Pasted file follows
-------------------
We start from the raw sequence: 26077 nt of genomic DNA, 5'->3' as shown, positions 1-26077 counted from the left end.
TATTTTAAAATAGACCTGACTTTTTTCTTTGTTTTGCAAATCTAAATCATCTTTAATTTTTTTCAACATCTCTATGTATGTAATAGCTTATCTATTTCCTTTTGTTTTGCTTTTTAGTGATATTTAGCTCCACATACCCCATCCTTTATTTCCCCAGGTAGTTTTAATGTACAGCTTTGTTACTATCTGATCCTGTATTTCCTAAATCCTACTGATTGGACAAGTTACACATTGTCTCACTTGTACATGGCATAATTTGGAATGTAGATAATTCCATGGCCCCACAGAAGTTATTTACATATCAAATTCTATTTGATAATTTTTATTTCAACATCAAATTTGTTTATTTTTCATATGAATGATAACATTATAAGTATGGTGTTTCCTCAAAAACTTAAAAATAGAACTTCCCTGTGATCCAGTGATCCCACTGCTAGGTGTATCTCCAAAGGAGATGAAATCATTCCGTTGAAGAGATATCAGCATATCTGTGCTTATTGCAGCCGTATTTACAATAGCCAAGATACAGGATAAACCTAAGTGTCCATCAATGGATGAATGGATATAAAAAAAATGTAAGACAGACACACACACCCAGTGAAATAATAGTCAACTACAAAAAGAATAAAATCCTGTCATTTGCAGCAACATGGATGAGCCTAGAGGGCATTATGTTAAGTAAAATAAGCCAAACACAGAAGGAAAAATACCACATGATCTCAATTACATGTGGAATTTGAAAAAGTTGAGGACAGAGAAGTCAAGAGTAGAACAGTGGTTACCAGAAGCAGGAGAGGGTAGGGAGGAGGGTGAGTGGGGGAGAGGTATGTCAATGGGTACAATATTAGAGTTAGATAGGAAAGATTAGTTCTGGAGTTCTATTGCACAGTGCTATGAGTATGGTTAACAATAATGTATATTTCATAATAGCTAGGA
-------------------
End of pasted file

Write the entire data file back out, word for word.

We start from the raw sequence: 26077 nt of genomic DNA, 5'->3' as shown, positions 1-26077 counted from the left end.
TATTTTAAAATAGACCTGACTTTTTTCTTTGTTTTGCAAATCTAAATCATCTTTAATTTTTTTCAACATCTCTATGTATGTAATAGCTTATCTATTTCCTTTTGTTTTGCTTTTTAGTGATATTTAGCTCCACATACCCCATCCTTTATTTCCCCAGGTAGTTTTAATGTACAGCTTTGTTACTATCTGATCCTGTATTTCCTAAATCCTACTGATTGGACAAGTTACACATTGTCTCACTTGTACATGGCATAATTTGGAATGTAGATAATTCCATGGCCCCACAGAAGTTATTTACATATCAAATTCTATTTGATAATTTTTATTTCAACATCAAATTTGTTTATTTTTCATATGAATGATAACATTATAAGTATGGTGTTTCCTCAAAAACTTAAAAATAGAACTTCCCTGTGATCCAGTGATCCCACTGCTAGGTGTATCTCCAAAGGAGATGAAATCATTCCGTTGAAGAGATATCAGCATATCTGTGCTTATTGCAGCCGTATTTACAATAGCCAAGATACAGGATAAACCTAAGTGTCCATCAATGGATGAATGGATATAAAAAAAATGTAAGACAGACACACACACCCAGTGAAATAATAGTCAACTACAAAAAGAATAAAATCCTGTCATTTGCAGCAACATGGATGAGCCTAGAGGGCATTATGTTAAGTAAAATAAGCCAAACACAGAAGGAAAAATACCACATGATCTCAATTACATGTGGAATTTGAAAAAGTTGAGGACAGAGAAGTCAAGAGTAGAACAGTGGTTACCAGAAGCAGGAGAGGGTAGGGAGGAGGGTGAGTGGGGGAGAGGTATGTCAATGGGTACAATATTAGAGTTAGATAGGAAAGATTAGTTCTGGAGTTCTATTGCACAGTGCTATGAGTATGGTTAACAATAATGTATATTTCATAATAGCTAGGA